Changes in Congress – Very Small Changes

“Throw the bums out” is a popular political sentiment. But how often does it actually happen? To find out, I crunched some numbers from Roll Call‘s post-election casualty list.

The results were not encouraging.

There will be 64 new members of Congress next year, along with 12 new Senators. That’s a total turnover rate of 14.7% in the House and 12% in the Senate.

That means average tenure is a hair under 14 years (7 terms) in the House, and about 16.67 years (2.78 terms) in the Senate.

But that’s total turnover. Some members left to run for other offices, like Biden and Obama. More than half of all turnover was caused by either retirement (31) or death (8).

A bum can only be thrown out if he actively seeks re-election. That happened 20 times in the House — thrice in primaries and 17 times in general elections. Three Senators were defeated this year. Removing open seats from the equation, which have no incumbent running, we see that the bums hardly ever get thrown out.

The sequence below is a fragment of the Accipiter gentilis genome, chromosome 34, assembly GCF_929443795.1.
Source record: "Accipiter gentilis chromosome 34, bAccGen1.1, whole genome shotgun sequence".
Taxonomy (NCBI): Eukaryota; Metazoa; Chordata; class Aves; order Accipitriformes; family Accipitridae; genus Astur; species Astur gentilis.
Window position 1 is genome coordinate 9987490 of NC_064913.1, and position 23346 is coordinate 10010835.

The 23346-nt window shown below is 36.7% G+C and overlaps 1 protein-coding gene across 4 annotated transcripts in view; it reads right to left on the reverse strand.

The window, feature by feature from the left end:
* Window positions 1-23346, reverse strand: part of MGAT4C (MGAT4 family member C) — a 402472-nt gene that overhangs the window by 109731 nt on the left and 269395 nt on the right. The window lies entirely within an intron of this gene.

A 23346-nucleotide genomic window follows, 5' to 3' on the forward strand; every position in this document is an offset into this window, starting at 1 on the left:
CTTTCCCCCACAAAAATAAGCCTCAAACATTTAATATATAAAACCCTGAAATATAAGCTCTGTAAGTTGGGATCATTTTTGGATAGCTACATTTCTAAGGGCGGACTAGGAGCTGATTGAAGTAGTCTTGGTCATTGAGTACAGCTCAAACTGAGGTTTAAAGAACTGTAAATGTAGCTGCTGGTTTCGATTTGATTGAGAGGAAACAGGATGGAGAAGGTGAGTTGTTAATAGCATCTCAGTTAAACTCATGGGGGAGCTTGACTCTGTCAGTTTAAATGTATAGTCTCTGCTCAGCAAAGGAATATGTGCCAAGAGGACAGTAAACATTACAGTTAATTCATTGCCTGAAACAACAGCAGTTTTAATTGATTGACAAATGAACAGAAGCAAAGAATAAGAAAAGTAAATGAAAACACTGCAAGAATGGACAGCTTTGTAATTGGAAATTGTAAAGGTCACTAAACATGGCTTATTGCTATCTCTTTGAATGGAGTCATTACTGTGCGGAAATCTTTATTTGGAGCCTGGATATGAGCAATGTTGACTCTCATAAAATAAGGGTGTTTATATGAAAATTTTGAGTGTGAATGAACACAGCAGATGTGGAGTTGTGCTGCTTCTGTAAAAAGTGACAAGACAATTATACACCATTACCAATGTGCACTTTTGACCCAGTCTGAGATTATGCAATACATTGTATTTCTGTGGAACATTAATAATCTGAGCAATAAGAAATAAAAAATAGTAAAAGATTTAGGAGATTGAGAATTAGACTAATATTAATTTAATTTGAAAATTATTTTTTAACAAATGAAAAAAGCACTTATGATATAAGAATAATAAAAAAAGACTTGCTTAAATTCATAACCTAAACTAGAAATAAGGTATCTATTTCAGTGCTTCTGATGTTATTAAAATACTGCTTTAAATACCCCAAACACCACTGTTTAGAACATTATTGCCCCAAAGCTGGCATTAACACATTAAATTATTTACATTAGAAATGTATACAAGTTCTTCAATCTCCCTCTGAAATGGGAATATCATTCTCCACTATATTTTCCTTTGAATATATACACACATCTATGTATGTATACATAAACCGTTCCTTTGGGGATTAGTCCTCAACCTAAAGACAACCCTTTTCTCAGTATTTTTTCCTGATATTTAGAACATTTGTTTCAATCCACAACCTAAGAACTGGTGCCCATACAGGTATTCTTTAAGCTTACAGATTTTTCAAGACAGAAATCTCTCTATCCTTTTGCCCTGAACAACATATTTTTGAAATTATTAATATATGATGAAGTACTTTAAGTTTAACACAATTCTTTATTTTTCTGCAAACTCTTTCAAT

In short: if you’re an incumbent Congressman running for re-election, your chance of success is 94.9% (370 out of 390). If you’re in the Senate, your chance of winning another term is 90.0% (27/30).

Talk about job security. Heck, Sen. Ted Stevens was convicted on 7 felony counts and still won (UPDATE: He lost after a recount. Well done, Alaska!). Rep. William Jefferson just won his second election after being caught storing $90,000 of bribe money in his freezer.

People do seem to want change. But for some reason, they rarely vote that way.

2 responses to “Changes in Congress – Very Small Changes

  1. Pingback: Voting the Bums Back In | OpenMarket.org

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